These Ghosts Are Family hooked me in with the very first sentence: ‘Let’s say that you are a sixty-nine-year-old Jamaican man called Stanford, or Stan for short, who once faked your own death.’ This is how we meet Abel Paisley, the man who has been living as his childhood friend Stanford Solomon for the last thirty-five years. Stanford had helped Abel find a job, working on cargo ships in London. They were the only two black men in the company and when Stanford got killed in an accident at work, somebody mistook him for being Abel. The real Abel seized the opportunity to escape a life where he didn’t feel like a good enough husband or father to his young family back in Jamaica.
In the first chapter, we meet Abel at a point in his life where he’s decided to tell the truth to three of his female descendants - one of whom thought he’d been dead for most of her life. Maisy Card takes us through several different perspectives of this confession, all written in the 2nd person and in a way that really puts the reader in each character’s shoes - just for a moment. We meet five of the main characters, for one or two pages each and get a pretty good introduction to each person and their view on Abel Paisley.
What follows in the next eleven chapters is an unravelling of how Abel’s secrecy and shame has trickled down into the lives of his descendants. Throughout the book, we hear from his children and grandchildren (from both lives), as well his ancestors - who had their own secrets. We travel back in time, all the way to colonial Jamaica where we see into the world of a slave plantation in the 1800s through diary entries and court records. The book also visits other points in time from the last eighty years or so, and moves between different locations in Jamaica and the States. It’s a patchwork tale of family, survival, migration, shame and regret - showing the ripple effect of an individual’s choices.
Each chapter is a short story in itself, with Abel Paisley being the thread running through each one as everyone is connected to him in some way. I really enjoyed how the book was structured like this, as it meant we got to see several different perspectives of each character, which helped to make them all the more real and relatable. We hear many different voices throughout the book and Maisy Card writes in a different style in each chapter too, sometimes using the first person, sometimes second and sometimes speaking collectively for a whole group. Although we found out a lot of the story in the very beginning, there’s still elements that keep you guessing in each chapter. It’s definitely a page turner, as we piece together the puzzle pieces of the family through the very different viewpoints of each of its members.
At the beginning of the book, there's a family tree spanning seven generations, starting in 1796.This is useful to flip back to as the story unfolds, to see how new characters are connected to each other. The tree is full of gaps, question marks and ‘Name Unknown’ - a relatable sight for many with Caribbean heritage who have gaps in their history due to the lack of record keeping of enslaved people.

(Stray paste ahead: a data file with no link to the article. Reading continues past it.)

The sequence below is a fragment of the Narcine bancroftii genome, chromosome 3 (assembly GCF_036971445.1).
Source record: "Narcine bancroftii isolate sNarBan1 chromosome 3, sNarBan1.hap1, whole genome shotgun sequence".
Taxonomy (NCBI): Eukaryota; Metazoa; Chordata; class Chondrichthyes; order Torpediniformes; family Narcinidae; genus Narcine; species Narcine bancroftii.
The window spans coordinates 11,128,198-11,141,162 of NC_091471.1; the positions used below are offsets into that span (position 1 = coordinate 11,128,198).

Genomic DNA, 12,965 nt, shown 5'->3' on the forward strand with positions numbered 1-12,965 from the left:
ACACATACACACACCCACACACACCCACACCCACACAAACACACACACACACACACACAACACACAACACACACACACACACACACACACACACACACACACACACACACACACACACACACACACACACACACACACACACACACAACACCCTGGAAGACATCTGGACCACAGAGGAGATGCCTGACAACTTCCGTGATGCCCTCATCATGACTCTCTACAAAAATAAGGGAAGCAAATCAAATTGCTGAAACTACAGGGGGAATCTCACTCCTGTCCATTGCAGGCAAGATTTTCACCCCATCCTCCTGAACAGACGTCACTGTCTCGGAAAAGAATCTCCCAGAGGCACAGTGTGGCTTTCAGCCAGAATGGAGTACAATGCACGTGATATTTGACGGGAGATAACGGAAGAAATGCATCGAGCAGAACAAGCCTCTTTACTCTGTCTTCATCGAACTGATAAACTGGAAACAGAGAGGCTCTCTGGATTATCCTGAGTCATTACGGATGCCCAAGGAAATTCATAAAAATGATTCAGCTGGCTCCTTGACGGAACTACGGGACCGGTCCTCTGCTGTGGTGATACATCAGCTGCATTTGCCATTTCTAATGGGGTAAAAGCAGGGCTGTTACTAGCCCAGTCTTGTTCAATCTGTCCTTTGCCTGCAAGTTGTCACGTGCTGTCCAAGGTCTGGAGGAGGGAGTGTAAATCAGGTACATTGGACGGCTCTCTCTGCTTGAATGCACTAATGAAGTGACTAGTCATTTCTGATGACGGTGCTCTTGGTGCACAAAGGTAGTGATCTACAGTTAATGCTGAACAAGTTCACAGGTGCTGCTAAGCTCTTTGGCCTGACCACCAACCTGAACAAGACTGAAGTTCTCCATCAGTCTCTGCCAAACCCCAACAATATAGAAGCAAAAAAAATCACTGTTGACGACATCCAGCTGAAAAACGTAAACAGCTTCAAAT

Maisy Card is particularly good at exploring an adult’s perspective on childhood trauma. There’s a few times in the book where characters are reflecting back on things that happened - either to them, or things they witnessed - when they were younger, sometimes experiencing sudden realisations. This happens most in the sixth chapter, Forgive Me. It’s from the perspective of Vincent, one of Abel’s grandchildren and mainly takes place in Brooklyn in 2011. After meeting someone from back home unexpectedly, Vincent is reminded of a recurring dream and finds himself drawn into memories of the last time he saw that person thirty years ago in Jamaica, when Vincent was a child. It’s a tense chapter that moves between present day and memories of childhood. The reader gets drawn into piecing together Vincent’s memories, trying to work out what it is that actually happened all those years ago. This chapter, and several others, also demonstrate how memories of childhood can differ greatly between siblings - even those that shared many of the same experiences.
The theme of ghosts runs throughout the book in different ways. Spirits appear in characters’ dreams, in old diary entries and some parts of the story are actually told from a post-death perspective. There are also some traditional Jamaican folk tales referenced throughout. This gives a real mystical, magical feel to the book, which I really enjoyed.
All in all, I think this book is really great and I would definitely recommend. It’s multi-layered, gripping, well-paced and it made me both laugh and cry. It provides some interesting historical insights and it’s clear there’s been a lot of research and thought put into the structure and themes. I would recommend this book to anyone who enjoys a family saga or stories told across different generations and locations. The historical element may be particularly interesting to those with Jamaican or Caribbean ancestry - as this was part of the appeal for me. The characters are really believable and the haunted but resilient family is one that I’m sure many people can relate to.